Nothing is cheap. Washing a load of laundry costs $19 US dollars; a fine French raclette meal costs $60 for two. Well… Bread is cheap. 1€ for a 24″ baguette and 2€ for a big block of cheese. If you can live on bread and cheese you’re set.
If the weather is good take the tram to Aiguille du Midi. When Count de Bouille financed an successful 1856 ascent of the Aiguille du Midi he was reported to have said, “I doubt if there will ever be a second ascent.” The curse of the armchair alpinist is to have your route become a trade route… Bouille’s curse went even further. Today the Midi sees close to tens of thousands of tourist both summer and winter.
Step off the tram at 12,000′ onto one of the marvels of 1950’s engineering; a massive fortress of observation decks, elevators, ice caves, bridges, restaurants and tourist trinket shops. Alpinist shuffle through a see of tourist clutching ice axes and crampons (trying not to to stab), push down a rock corridor and emerge onto a deck where the ultimate backcountry access gate hangs waiting for alpinist to push through out onto the steep ridge beyond.
The Midi Bridge.
And so on…
We spent all of July in France. Three weeks in Chamonix and one week in Saint Gervais with friends. I have hundreds of photos and pages of journal entries to sort through so this is nothing more than a brief roundup of our time spent and climbs done.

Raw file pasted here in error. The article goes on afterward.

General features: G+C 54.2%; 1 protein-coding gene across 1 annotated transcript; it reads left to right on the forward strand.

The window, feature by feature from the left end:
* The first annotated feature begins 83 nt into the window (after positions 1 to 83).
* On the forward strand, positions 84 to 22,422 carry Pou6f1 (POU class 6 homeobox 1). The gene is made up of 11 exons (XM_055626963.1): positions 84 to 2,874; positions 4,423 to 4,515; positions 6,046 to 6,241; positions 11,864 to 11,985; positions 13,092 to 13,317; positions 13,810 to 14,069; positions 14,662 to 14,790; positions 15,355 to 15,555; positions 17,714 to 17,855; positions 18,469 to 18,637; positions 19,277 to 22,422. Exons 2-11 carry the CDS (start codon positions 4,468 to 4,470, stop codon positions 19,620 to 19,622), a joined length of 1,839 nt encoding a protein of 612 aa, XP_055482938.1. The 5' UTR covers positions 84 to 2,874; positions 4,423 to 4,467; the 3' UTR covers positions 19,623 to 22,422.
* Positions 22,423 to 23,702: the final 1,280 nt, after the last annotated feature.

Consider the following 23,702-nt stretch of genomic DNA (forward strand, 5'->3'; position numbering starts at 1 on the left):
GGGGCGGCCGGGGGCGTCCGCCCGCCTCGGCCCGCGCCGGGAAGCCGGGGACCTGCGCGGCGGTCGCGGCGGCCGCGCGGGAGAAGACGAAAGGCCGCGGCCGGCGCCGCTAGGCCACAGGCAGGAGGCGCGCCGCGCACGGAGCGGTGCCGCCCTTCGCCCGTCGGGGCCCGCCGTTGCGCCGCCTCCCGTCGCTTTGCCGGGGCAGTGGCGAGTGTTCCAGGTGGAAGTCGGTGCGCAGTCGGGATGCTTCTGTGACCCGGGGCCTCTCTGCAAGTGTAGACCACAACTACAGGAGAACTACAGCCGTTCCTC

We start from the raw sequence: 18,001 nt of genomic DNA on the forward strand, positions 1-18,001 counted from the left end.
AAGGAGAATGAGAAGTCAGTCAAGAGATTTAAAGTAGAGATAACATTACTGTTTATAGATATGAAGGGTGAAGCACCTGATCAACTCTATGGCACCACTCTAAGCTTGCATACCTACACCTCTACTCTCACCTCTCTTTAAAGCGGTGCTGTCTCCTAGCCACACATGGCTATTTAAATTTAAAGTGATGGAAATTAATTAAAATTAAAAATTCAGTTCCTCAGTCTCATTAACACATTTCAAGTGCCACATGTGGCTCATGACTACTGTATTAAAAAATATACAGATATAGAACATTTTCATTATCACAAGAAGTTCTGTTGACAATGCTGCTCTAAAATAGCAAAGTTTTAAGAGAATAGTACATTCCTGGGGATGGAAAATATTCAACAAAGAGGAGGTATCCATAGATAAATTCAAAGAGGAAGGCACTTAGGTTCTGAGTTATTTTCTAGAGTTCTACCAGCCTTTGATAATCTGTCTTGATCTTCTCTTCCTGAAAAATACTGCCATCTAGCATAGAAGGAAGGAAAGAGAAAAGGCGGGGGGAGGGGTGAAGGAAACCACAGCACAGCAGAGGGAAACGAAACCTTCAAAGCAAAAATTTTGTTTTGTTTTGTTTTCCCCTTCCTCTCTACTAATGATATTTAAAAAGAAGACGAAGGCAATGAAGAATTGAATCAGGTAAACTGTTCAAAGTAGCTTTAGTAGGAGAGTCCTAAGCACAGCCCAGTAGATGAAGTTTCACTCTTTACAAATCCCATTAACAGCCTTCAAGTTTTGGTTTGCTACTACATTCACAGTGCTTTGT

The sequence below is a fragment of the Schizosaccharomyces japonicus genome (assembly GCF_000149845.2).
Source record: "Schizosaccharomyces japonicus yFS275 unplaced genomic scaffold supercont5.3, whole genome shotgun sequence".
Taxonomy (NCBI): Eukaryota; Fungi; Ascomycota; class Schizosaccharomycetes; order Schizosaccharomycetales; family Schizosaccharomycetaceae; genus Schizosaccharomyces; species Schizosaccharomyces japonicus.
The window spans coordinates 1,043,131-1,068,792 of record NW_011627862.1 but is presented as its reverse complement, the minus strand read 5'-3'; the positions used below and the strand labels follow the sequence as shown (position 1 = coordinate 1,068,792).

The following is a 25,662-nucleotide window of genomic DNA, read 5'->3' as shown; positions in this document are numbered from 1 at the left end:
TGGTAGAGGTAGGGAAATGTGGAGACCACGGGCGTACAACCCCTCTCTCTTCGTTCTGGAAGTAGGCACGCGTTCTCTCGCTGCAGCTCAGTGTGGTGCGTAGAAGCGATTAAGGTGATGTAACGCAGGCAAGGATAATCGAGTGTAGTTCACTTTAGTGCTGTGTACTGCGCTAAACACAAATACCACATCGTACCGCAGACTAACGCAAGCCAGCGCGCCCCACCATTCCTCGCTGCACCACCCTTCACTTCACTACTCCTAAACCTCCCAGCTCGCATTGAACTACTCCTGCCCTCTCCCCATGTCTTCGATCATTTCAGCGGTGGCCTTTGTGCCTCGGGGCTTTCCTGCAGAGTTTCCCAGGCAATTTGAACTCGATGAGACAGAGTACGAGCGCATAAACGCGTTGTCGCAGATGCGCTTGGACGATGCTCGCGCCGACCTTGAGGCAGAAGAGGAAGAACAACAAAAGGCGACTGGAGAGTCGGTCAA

Our first climb; a wonderful ridge traverse that is very straight foreword and simple. Super fun, a good way to get over jet lag and get a feel for the area. One pitch of 5.4 chimney, a couple pitches of easy 5th class and lots of exposed 4th class. It took us about 6 hours round trip with a while spent lounging on the summit.
The Crochues traverse goes from left to right along the spine of the ridge.
French guides don’t wear helmets and love to balance on airy spires while belaying their clients.
Fun ridge climbing with an initiation into mandatory au-Cheval!